Will the bullet trains become a reality in India?

Although Railway Minister Lalu Prasad has announced in this year’s interim rail budget that the six rail routes, including Patna-New Delhi section be surveyed for running bullet trains, a feasibility report prepared by experts from Japan and France in 2001 has ruled out the possibility, reports Vijay Swaroop.
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Updated on Feb 21, 2009 09:30 PM IST
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Hindustan Times | By, Patna

Although Railway Minister Lalu Prasad has announced in this year’s interim rail budget that the six rail routes, including Patna-New Delhi section be surveyed for running bullet trains, a feasibility report prepared by experts from Japan and France in 2001 has ruled out the possibility.

The foreign experts have categorically stated that track conditions in the country are not conducive to the running of such trains. “The proposal was turned down during late Prime Minister Indira Gandhi’s regime as well. Bihar Chief Minister and former Railway Minister Nitish Kumar also believes “it’s not feasible.”

The feasibility survey was nevertheless carried out for Delhi-Ahmedabad and Ahmedabad-Mumbai routes.

Experts in the railway ministry feel that such trains, running at 250-300 kmph an hour, require a ‘protected zone’. “With so many unmanned railway crossings, the task of introducing bullet trains, if not impossible, is a Herculean one.” The maximum speed limit of trains, at present, is 160 kmph between New Delhi and Gwalior.

For running bullet trains, dedicated tracks are required with complete ban on running of goods train on them. With stray animals on tracks a common sight in India, a huge stretch has to be completely fenced to prevent entry of such animals.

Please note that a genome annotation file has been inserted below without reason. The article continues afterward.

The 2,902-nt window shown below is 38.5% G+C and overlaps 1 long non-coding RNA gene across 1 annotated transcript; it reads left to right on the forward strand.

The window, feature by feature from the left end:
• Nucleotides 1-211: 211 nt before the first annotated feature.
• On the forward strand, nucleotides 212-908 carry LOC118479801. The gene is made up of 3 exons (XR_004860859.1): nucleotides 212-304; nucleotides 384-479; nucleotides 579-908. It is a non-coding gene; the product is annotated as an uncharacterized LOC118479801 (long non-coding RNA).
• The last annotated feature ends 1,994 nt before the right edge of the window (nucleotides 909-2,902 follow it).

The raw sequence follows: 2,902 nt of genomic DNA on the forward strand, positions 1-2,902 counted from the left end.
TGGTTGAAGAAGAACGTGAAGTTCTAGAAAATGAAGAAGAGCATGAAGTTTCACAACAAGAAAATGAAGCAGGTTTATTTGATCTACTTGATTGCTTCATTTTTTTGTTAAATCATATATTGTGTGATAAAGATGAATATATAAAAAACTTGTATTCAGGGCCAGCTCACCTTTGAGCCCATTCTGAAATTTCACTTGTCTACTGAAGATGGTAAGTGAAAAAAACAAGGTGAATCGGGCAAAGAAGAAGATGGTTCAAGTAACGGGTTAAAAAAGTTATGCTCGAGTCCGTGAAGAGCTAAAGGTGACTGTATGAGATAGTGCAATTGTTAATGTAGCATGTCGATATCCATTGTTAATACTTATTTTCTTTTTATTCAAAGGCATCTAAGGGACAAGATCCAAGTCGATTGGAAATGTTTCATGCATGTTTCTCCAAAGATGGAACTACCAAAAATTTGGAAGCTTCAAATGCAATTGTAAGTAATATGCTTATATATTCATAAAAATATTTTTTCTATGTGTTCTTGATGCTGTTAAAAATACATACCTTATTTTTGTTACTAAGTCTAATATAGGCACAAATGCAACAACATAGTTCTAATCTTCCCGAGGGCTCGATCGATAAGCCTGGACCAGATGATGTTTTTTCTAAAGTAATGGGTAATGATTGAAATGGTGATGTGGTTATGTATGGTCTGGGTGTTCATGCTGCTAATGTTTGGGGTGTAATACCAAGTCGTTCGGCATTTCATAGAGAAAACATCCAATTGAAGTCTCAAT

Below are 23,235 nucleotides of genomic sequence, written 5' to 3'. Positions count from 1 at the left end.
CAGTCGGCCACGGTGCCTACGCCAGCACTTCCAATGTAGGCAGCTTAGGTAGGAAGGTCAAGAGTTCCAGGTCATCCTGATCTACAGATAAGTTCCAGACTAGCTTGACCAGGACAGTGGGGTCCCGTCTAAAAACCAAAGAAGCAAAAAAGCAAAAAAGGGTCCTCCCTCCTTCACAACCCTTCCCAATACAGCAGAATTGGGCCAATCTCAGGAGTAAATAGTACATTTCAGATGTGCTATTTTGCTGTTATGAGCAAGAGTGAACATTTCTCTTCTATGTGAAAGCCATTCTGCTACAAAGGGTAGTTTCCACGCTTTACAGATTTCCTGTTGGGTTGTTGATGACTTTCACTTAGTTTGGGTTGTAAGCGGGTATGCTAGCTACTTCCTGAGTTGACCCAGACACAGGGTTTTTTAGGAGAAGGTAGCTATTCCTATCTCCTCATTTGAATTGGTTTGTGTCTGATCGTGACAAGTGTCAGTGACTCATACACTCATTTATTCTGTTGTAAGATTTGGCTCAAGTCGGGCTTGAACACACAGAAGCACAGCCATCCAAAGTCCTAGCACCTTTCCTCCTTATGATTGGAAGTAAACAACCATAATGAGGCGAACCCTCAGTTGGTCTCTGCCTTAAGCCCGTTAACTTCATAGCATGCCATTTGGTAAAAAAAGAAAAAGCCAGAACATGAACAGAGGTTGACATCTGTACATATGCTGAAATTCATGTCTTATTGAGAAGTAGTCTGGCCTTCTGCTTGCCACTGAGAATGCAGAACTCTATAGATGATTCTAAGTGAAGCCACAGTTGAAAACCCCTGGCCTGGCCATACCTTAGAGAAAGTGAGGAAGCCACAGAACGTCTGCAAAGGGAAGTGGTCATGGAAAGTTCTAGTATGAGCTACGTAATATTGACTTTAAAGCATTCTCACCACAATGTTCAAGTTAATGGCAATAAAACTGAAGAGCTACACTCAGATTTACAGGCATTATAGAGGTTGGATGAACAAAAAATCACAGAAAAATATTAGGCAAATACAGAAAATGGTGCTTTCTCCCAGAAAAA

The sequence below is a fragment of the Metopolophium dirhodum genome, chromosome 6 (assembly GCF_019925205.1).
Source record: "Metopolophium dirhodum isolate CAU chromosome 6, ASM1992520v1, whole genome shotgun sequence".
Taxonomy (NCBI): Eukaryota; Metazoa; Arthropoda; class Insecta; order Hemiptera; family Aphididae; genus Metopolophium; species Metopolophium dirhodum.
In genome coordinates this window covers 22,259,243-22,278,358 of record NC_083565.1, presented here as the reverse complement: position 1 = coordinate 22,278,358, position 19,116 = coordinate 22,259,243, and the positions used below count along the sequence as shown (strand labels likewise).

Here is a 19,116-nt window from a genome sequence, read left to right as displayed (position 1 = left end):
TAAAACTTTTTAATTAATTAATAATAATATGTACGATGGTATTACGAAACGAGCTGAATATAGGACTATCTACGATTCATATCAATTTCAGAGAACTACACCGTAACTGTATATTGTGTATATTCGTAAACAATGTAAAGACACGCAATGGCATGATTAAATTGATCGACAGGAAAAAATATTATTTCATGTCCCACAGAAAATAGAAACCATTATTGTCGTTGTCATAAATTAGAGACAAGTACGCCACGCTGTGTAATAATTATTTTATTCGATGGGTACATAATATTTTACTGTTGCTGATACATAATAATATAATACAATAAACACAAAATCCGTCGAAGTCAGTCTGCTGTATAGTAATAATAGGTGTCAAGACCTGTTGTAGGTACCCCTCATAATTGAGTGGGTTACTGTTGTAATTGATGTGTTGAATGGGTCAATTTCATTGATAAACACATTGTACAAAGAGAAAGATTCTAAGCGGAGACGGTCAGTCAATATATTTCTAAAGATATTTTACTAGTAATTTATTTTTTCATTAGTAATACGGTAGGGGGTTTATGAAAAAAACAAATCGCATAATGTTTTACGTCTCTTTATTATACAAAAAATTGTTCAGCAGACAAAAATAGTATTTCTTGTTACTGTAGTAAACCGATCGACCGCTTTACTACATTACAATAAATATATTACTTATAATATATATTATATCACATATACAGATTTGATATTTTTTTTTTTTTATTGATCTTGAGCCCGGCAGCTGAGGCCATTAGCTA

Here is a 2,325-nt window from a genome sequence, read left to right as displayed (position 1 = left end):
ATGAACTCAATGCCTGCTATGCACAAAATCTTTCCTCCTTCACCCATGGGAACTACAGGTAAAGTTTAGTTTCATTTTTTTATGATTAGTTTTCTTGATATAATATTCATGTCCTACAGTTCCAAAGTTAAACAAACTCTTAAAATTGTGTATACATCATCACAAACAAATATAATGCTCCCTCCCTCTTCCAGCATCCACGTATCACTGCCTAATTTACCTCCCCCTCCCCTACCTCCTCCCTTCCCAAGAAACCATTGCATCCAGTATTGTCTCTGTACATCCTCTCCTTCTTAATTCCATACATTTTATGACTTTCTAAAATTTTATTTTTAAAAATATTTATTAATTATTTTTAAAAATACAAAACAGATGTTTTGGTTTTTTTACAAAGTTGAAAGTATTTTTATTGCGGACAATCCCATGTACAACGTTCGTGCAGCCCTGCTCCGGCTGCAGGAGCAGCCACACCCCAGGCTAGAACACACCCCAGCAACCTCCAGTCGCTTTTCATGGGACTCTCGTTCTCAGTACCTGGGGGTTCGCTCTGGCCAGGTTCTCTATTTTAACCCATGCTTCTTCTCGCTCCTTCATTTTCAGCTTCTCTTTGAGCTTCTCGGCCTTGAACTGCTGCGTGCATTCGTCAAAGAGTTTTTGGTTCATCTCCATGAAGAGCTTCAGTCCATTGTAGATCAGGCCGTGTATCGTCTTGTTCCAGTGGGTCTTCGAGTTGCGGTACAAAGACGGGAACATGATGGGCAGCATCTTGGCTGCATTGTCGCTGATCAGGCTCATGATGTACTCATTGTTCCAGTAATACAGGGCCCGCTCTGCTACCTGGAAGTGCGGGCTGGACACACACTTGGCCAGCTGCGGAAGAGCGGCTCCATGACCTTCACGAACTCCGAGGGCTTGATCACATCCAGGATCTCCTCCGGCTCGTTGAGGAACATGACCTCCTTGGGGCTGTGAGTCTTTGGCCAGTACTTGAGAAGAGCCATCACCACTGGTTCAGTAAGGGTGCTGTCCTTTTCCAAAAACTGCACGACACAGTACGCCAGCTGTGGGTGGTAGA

“It will be like bird-hit during flights. A train traveling at a speed of 300 kmph and hitting an animal will be a disaster,” said a senior railway official. “The railways have, however, already started segregating the goods trains on important routes by constructing a dedicated freight corridor,” he added.

Another aspect that has to be looked into would be the signaling. “The bullet trains use cab signaling that are very expensive. It is located inside the locomotives and are maintained through radio links,” said the official. “Moreover, in case of bullet trains, tracks from the originating to terminating stations have to be clear,” he said.

Sources said that raising infrastructure would be another area that would pose difficulties. “For one km of infrastructure, the development cost will be somewhere between Rs 5 to 6 crore and a distance of 1000 kms from Patna to New Delhi will cost nearly Rs 10,000 crore,” said the sources.

“Fares of such trains would be more than existing airfares. There are other aspects to be looked into as well. Consultants are being appointed and they will look into all aspects related to it,” he added.

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  • ABOUT THE AUTHOR

    Vijay is chief of bureau, Patna. He has spent 21 years in journalism and covers political beats and public affairs.

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